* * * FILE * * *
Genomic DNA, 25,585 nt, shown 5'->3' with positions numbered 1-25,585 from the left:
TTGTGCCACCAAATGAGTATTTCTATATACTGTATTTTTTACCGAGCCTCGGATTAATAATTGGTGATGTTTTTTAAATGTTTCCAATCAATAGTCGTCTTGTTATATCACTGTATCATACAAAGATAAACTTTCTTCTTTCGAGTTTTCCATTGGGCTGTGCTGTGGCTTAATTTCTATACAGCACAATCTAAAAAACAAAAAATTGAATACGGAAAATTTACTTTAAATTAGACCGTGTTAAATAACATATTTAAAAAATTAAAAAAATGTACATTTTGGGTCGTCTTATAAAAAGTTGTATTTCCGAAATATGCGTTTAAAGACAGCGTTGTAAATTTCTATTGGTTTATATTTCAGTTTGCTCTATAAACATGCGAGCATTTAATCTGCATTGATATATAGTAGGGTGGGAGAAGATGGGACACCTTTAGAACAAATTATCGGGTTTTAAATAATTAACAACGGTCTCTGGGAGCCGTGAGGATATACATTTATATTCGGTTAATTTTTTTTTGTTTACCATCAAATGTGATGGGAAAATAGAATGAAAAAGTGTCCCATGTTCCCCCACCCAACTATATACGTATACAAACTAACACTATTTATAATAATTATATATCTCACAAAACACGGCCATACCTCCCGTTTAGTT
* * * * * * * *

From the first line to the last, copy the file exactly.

Genomic DNA, 25,585 nt, shown 5'->3' with positions numbered 1-25,585 from the left:
TTGTGCCACCAAATGAGTATTTCTATATACTGTATTTTTTACCGAGCCTCGGATTAATAATTGGTGATGTTTTTTAAATGTTTCCAATCAATAGTCGTCTTGTTATATCACTGTATCATACAAAGATAAACTTTCTTCTTTCGAGTTTTCCATTGGGCTGTGCTGTGGCTTAATTTCTATACAGCACAATCTAAAAAACAAAAAATTGAATACGGAAAATTTACTTTAAATTAGACCGTGTTAAATAACATATTTAAAAAATTAAAAAAATGTACATTTTGGGTCGTCTTATAAAAAGTTGTATTTCCGAAATATGCGTTTAAAGACAGCGTTGTAAATTTCTATTGGTTTATATTTCAGTTTGCTCTATAAACATGCGAGCATTTAATCTGCATTGATATATAGTAGGGTGGGAGAAGATGGGACACCTTTAGAACAAATTATCGGGTTTTAAATAATTAACAACGGTCTCTGGGAGCCGTGAGGATATACATTTATATTCGGTTAATTTTTTTTTGTTTACCATCAAATGTGATGGGAAAATAGAATGAAAAAGTGTCCCATGTTCCCCCACCCAACTATATACGTATACAAACTAACACTATTTATAATAATTATATATCTCACAAAACACGGCCATACCTCCCGTTTAGTT